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I am working on implementing a D2D backup solution for ~150 computers based on Crashplan ProE (no cloud storage). For the storage backend, I picked up an Overland Snapserver DX2 head unit and one expansion, with 12x2TB per cabinet and I'm planning on using RAID6 on a per-cabinet level. While the foundation of the system is as a NAS, the DX2 is a "unified" storage provider, as it also has the ability to act as an iSCSI target.

Most things have been good so far, but I'm fairly stuck if I want to go with accessing backup archives through NAS, or through iSCSI. I've determined that there really isn't any noticeable processing or performance overhead associated with iSCSI. I'm mostly concerned with filesystem reliability in the long run, with iSCSI essentially seeming like a feature that's been tacked on. They also only supported 2TB iSCSI volumes until sometime last year, when support for larger volumes was enabled. I'd probably be working with an 18TB iSCSI disk. I've done what I can for trying to recreate possible "worst case" scenarios of sudden power loss, drive removal/reinsert/rebuild, etc and things have seemed okay. I've also seen some commentary indicating that iSCSI may be more appropriate than SMB for the sort of multithreaded file access most conducive to decent performance from Crashplan.

So- the short version- anyone with experience with very large iSCSI disks on "unified" low to mid-end NAS/SAN boxes have any comments on iSCSI file system reliability in the longer term?

Edit: All traffic is going to a Crashplan ProE server from the desktops. The server is the only system that communicates with the storage units. I could have gone with a DAS, but was looking for flexibility. Sorry for not being clear there.

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Just as an aside: backing up 150 individual workstations is really not a great way to be doing backups. You should probably be doing something like folder redirection to a file server so that all important documents exist centrally. You can also configure user profiles to roam so that user settings and preferences are central as well, then just back up the file server(s) that they sit on. It's much much more reliable. I couldn't imagine trying to troubleshoot locked file issues or backup failures on 150 client PCs. –  MDMarra Jan 10 '13 at 16:49
    
That's why I'm using Crashplan ProE. We were previously using Retrospect which was serviceable but requires too much attention. We've already got a client/server backup system in place (the clients don't backup directly to the storage target themselves) so replacing it with a likewise system is much easier than centralized storage. It's also a mixed OS X/Windows environment, we have A LOT of data (giant image files), and only 100Mb to desktops (moving all switches to GbE isn't in the budget). Thanks for the suggestion though. –  Adam Jan 10 '13 at 18:54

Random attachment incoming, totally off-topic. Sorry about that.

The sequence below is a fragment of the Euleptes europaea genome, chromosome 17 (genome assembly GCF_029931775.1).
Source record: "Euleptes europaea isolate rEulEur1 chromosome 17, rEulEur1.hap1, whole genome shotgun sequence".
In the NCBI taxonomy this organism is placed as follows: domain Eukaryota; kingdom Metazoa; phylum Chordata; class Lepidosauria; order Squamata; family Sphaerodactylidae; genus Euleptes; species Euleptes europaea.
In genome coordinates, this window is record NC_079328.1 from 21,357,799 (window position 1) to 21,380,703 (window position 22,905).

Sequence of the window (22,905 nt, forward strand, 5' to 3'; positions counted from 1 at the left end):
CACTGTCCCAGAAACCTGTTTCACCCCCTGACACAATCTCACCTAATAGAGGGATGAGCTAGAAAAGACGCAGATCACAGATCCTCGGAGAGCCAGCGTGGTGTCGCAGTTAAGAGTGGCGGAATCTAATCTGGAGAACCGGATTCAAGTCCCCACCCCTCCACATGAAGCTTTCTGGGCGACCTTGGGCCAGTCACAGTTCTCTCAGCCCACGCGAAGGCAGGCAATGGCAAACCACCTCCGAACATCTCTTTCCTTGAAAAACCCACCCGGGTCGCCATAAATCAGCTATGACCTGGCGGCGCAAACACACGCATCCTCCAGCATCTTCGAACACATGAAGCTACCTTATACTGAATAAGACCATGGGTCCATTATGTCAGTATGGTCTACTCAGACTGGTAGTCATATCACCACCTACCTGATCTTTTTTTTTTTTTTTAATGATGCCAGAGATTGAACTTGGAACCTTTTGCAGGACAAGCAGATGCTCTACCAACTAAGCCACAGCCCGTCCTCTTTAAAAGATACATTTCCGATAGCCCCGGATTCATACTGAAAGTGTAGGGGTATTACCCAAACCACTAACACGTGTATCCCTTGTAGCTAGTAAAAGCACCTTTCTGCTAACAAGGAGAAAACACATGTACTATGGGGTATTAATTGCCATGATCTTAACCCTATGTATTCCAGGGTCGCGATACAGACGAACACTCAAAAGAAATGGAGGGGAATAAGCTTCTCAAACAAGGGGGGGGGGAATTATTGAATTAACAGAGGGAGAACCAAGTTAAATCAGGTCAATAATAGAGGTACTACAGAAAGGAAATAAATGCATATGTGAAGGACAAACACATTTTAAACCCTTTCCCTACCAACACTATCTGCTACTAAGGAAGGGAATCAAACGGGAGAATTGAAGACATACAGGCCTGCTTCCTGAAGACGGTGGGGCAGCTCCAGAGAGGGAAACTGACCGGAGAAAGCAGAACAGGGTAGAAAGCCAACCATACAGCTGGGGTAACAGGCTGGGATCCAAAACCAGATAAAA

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2 Answers

First, iSCSI isn't a file system, it's a protocol for sending/accessing/receiving data by using SCSI commands over a network (interface). (yeah I know that's basic, you can google iscsi if you want wikipedia or other research)

That said, the reliability is really based around the back end storage's reliability and the front end host's reliability along with the reliability of the network that iSCSI operates on.

If you implement iSCSI vs. straight NAS access you do add a front-end host that could go down, so factor that into reliability.

I won't go into a great dissertation, you can see "Related" links on the side that will give you more info on various iSCSI topics, but your short version question about whether the iSCSI "file system" is reliable long term can only be answered individually based on the above in bold. And it is still subjective. Maybe reliable for you is that it runs 24x7x365 for 5 years straight. For others if it simply lasts 6 months with an hour a month of downtime they are cool.

NOTE: all that said...you seem to really be questioning the difference between iSCSI block level access vs. storing the data on the storage as a NAS/CIFS/SMB server. Realize that if you are implementing iSCSI you'll still need to carve up that LUN on the host into whatever file system you plan on using, which sounds like a basic SMB file server still.

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As TheCleaner states iSCSI isn't a file system, meaning you have to pick a cluster-aware file system to use the blocks iSCSI shares, and there has to be a locking management system in place too, either as part of the cluster-aware file system or as a stand alone.

I'm unaware of there being any general-purpose cluster-aware file systems capable of managing the levels of traffic you'll need that can support 150 clients, and for good reason, they're not designed to do that job.

So use a NAS file system, and also the idea of having any more than say 12-15 machines backing up to such a low-performance array (i.e. 1250 IOPS max) would be asking for trouble. You'd have to be REALLY precise with the per-PC backup scheduling to ensure it didn't just time-out for everyone.

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